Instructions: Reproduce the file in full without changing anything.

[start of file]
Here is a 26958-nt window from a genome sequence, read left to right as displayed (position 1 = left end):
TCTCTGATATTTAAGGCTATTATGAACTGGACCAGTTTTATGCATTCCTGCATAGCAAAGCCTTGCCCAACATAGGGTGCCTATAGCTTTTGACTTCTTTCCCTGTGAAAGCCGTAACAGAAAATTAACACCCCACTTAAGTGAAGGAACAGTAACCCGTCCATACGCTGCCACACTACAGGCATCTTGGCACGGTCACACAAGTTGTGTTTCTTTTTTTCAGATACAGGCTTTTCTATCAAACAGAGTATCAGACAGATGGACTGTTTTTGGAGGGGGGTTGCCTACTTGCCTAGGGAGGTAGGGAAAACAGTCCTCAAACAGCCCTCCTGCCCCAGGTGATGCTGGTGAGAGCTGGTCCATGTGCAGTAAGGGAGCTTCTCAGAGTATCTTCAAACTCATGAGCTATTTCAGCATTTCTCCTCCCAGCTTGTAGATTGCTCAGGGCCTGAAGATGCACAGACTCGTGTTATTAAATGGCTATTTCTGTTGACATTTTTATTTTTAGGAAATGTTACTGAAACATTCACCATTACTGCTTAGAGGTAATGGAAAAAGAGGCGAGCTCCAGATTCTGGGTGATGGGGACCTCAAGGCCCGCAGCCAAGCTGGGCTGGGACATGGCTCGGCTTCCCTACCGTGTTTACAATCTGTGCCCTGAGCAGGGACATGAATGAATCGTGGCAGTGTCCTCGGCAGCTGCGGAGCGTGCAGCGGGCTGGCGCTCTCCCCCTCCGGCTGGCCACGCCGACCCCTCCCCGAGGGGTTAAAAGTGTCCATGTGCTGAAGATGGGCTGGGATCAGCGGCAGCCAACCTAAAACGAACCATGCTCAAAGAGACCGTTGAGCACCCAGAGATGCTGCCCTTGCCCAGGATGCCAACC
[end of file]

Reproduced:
Here is a 26958-nt window from a genome sequence, read left to right as displayed (position 1 = left end):
TCTCTGATATTTAAGGCTATTATGAACTGGACCAGTTTTATGCATTCCTGCATAGCAAAGCCTTGCCCAACATAGGGTGCCTATAGCTTTTGACTTCTTTCCCTGTGAAAGCCGTAACAGAAAATTAACACCCCACTTAAGTGAAGGAACAGTAACCCGTCCATACGCTGCCACACTACAGGCATCTTGGCACGGTCACACAAGTTGTGTTTCTTTTTTTCAGATACAGGCTTTTCTATCAAACAGAGTATCAGACAGATGGACTGTTTTTGGAGGGGGGTTGCCTACTTGCCTAGGGAGGTAGGGAAAACAGTCCTCAAACAGCCCTCCTGCCCCAGGTGATGCTGGTGAGAGCTGGTCCATGTGCAGTAAGGGAGCTTCTCAGAGTATCTTCAAACTCATGAGCTATTTCAGCATTTCTCCTCCCAGCTTGTAGATTGCTCAGGGCCTGAAGATGCACAGACTCGTGTTATTAAATGGCTATTTCTGTTGACATTTTTATTTTTAGGAAATGTTACTGAAACATTCACCATTACTGCTTAGAGGTAATGGAAAAAGAGGCGAGCTCCAGATTCTGGGTGATGGGGACCTCAAGGCCCGCAGCCAAGCTGGGCTGGGACATGGCTCGGCTTCCCTACCGTGTTTACAATCTGTGCCCTGAGCAGGGACATGAATGAATCGTGGCAGTGTCCTCGGCAGCTGCGGAGCGTGCAGCGGGCTGGCGCTCTCCCCCTCCGGCTGGCCACGCCGACCCCTCCCCGAGGGGTTAAAAGTGTCCATGTGCTGAAGATGGGCTGGGATCAGCGGCAGCCAACCTAAAACGAACCATGCTCAAAGAGACCGTTGAGCACCCAGAGATGCTGCCCTTGCCCAGGATGCCAACC